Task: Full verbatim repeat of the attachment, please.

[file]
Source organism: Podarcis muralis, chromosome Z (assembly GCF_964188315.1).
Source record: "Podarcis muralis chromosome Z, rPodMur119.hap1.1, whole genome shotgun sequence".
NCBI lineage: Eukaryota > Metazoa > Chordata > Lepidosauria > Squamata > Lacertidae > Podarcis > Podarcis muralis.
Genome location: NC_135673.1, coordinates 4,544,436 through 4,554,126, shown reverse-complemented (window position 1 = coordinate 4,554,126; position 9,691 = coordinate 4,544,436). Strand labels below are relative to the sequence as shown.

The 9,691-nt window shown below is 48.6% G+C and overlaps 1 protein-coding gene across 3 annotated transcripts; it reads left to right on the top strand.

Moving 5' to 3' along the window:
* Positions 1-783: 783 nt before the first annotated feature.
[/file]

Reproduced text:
Source organism: Podarcis muralis, chromosome Z (assembly GCF_964188315.1).
Source record: "Podarcis muralis chromosome Z, rPodMur119.hap1.1, whole genome shotgun sequence".
NCBI lineage: Eukaryota > Metazoa > Chordata > Lepidosauria > Squamata > Lacertidae > Podarcis > Podarcis muralis.
Genome location: NC_135673.1, coordinates 4,544,436 through 4,554,126, shown reverse-complemented (window position 1 = coordinate 4,554,126; position 9,691 = coordinate 4,544,436). Strand labels below are relative to the sequence as shown.

The 9,691-nt window shown below is 48.6% G+C and overlaps 1 protein-coding gene across 3 annotated transcripts; it reads left to right on the top strand.

Moving 5' to 3' along the window:
* Positions 1-783: 783 nt before the first annotated feature.